To describe clinical features and visual and therapeutic outcomes in a patient affected by Cogan's syndrome with retinal angiomatosis
and cystoid macular edema
A 46-year-old Caucasian man reported frequent episodes of eye redness and pain, conjunctivitis, xerophthalmia, photophobia, and progressive worsening of visual acuity. Slitlamp examination revealed interstitial keratitis. Pan-fundus fluorescein and indocyanine green angiographies revealed the presence of CMO, optic disc edema, and a peripheral angiomatous-like lesion in OS. The audiogram revealed bilateral sensorineural deafness. Blood cultures and genetic counseling and tumor screening tests were negative; antibodies against both CD148/DEP1 and Cogan peptide were positive. Intravitreal injection of bevacizumab did not induce either CMO reduction or improvements in visual acuity. Oral administration of corticosteroids reduced CMO and improved visual acuity and hearing, whereas the peripheral angiomatosis still showed leakage. Cryotherapy of the lesion was successfully carried out to avoid consequent exudative retinal detachment. A close follow-up was scheduled to rule out a possible recurrence of CMO and/or angiomatosis.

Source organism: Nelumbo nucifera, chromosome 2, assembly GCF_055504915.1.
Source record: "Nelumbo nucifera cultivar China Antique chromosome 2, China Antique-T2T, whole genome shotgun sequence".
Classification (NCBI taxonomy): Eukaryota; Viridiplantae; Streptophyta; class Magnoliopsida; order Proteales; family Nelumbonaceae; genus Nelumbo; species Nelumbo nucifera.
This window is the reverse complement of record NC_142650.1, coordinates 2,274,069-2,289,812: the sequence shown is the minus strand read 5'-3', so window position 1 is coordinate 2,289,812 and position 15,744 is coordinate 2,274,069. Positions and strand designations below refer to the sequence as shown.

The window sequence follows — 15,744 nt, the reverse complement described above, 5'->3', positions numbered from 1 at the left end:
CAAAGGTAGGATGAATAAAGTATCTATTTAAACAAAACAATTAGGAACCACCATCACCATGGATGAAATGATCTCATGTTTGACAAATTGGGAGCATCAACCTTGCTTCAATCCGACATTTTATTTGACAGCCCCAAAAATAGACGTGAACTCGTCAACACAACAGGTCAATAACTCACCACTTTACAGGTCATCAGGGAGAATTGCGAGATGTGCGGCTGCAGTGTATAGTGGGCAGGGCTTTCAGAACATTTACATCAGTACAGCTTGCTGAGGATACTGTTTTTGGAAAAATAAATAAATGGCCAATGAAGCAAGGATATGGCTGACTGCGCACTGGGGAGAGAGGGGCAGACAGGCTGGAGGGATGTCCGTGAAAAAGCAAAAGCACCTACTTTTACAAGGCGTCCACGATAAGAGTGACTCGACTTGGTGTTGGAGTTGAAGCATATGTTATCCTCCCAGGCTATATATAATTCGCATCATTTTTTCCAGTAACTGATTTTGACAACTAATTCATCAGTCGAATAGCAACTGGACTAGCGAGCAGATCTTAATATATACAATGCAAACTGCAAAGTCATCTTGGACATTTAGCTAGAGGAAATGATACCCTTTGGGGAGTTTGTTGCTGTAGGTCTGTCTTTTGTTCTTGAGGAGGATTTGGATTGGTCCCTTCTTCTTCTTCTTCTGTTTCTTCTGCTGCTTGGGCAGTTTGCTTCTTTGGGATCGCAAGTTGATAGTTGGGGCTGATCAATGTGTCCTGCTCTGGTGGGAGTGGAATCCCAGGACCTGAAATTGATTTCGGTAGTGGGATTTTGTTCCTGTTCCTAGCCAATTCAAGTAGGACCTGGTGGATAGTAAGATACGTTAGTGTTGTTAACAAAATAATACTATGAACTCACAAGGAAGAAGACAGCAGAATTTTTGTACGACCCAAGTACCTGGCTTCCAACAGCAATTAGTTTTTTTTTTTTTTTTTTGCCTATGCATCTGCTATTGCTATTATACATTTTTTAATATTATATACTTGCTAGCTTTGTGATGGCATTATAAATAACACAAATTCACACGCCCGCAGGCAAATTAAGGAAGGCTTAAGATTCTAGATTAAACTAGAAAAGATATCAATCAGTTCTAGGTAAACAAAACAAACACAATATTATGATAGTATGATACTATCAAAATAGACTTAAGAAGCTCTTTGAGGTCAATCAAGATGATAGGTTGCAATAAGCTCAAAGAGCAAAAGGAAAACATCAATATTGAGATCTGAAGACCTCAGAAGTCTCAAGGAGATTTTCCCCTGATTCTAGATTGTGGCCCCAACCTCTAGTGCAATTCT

This case described Cogan's syndrome with peripheral retinal angiomatosis
and CMO. It highlights the variability of manifestations of this rare syndrome. Delay in diagnosis is common and can lead to visual and auditory disability. Corticosteroids are the first line of treatment and early administration may aid recovery. Early diagnosis and treatment of peripheral retinal angiomatosis
lead to positive visual outcomes.